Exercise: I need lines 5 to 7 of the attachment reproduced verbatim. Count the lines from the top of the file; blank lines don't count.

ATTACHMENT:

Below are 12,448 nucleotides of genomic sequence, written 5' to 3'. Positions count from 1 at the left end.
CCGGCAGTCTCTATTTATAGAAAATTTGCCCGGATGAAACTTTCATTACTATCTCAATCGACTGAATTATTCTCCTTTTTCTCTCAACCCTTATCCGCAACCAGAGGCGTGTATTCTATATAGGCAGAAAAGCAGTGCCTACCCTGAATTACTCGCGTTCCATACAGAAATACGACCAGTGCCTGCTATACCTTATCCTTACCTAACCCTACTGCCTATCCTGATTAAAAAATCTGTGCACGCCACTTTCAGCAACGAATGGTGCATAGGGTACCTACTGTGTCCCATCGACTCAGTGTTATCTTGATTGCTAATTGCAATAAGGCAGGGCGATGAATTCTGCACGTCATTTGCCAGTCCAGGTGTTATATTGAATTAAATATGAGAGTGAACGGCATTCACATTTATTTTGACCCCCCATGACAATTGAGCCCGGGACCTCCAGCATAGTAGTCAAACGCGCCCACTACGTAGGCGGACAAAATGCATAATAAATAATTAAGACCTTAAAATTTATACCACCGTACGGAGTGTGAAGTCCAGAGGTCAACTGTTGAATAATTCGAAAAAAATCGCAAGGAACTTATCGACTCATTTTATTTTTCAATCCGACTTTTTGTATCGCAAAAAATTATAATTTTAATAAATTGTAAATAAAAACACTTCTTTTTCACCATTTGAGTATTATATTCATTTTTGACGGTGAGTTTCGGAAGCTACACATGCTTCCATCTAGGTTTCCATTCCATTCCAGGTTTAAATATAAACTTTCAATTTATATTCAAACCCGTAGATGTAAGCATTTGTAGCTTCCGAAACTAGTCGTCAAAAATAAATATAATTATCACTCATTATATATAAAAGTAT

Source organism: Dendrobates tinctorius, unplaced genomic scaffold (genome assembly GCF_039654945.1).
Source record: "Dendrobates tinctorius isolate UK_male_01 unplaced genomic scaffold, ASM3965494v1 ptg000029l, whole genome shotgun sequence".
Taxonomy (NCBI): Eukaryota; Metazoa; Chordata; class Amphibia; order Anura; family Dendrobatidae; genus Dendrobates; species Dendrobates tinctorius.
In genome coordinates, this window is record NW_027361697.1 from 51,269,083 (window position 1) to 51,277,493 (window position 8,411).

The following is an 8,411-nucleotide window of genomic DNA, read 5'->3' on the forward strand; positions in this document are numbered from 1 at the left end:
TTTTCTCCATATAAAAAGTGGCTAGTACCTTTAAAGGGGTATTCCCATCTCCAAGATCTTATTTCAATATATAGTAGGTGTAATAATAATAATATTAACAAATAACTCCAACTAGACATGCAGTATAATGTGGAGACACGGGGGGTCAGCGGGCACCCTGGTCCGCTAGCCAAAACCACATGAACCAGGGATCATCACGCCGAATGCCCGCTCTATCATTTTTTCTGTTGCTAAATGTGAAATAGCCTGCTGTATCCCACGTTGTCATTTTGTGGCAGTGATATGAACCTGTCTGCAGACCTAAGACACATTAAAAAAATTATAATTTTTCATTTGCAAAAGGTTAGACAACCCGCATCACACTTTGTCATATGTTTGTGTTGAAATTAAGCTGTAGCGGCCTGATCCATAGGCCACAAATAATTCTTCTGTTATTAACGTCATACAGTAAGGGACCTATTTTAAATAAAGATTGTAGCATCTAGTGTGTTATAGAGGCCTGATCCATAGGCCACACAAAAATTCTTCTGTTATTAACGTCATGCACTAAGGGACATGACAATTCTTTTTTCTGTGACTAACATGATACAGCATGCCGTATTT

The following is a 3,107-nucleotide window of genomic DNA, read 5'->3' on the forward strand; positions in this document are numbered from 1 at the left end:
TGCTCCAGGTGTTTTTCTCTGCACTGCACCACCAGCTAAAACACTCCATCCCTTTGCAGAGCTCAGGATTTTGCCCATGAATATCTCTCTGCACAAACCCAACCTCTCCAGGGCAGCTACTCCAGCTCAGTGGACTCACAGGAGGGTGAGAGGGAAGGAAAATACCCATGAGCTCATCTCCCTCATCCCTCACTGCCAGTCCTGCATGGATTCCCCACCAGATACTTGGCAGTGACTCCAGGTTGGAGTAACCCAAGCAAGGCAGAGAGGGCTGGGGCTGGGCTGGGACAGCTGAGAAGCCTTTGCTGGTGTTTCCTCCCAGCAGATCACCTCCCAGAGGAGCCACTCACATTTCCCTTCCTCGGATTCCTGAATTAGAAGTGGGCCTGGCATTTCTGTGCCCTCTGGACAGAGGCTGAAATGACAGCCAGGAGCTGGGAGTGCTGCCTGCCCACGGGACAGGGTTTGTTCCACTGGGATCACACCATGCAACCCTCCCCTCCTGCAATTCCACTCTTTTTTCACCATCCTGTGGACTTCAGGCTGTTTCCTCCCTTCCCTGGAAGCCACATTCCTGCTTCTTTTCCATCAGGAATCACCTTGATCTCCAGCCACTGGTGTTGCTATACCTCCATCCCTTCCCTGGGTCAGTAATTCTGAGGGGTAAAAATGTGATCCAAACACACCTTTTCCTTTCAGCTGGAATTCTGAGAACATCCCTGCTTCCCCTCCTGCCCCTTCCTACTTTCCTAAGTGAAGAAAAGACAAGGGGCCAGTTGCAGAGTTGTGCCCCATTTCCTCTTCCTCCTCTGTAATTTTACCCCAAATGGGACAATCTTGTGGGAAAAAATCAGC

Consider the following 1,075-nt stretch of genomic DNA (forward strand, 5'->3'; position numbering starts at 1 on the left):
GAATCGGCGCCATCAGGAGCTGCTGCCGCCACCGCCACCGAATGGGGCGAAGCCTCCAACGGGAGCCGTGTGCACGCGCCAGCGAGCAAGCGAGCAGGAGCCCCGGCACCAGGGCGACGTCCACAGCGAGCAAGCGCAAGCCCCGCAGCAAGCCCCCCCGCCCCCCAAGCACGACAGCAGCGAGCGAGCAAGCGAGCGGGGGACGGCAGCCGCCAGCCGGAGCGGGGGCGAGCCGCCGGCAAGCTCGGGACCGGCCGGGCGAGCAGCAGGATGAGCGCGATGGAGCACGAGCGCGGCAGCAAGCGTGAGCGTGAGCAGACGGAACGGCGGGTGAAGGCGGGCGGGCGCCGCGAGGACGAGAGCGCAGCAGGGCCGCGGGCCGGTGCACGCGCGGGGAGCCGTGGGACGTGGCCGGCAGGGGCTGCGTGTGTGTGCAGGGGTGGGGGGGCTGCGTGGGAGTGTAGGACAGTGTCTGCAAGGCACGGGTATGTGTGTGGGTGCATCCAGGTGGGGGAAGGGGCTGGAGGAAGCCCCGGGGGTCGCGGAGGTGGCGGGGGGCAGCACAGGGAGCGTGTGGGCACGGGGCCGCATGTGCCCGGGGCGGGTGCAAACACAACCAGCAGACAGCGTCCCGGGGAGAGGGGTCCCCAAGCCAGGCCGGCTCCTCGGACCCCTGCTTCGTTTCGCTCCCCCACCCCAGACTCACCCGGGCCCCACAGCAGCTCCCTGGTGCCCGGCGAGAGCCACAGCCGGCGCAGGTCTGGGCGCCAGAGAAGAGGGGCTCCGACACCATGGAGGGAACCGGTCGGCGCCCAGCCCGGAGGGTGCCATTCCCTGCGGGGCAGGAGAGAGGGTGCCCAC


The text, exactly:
Taxonomy (NCBI): Eukaryota; Metazoa; Chordata; class Amphibia; order Anura; family Dendrobatidae; genus Dendrobates; species Dendrobates tinctorius.
In genome coordinates, this window is record NW_027361697.1 from 51,269,083 (window position 1) to 51,277,493 (window position 8,411).

The following is an 8,411-nucleotide window of genomic DNA, read 5'->3' on the forward strand; positions in this document are numbered from 1 at the left end: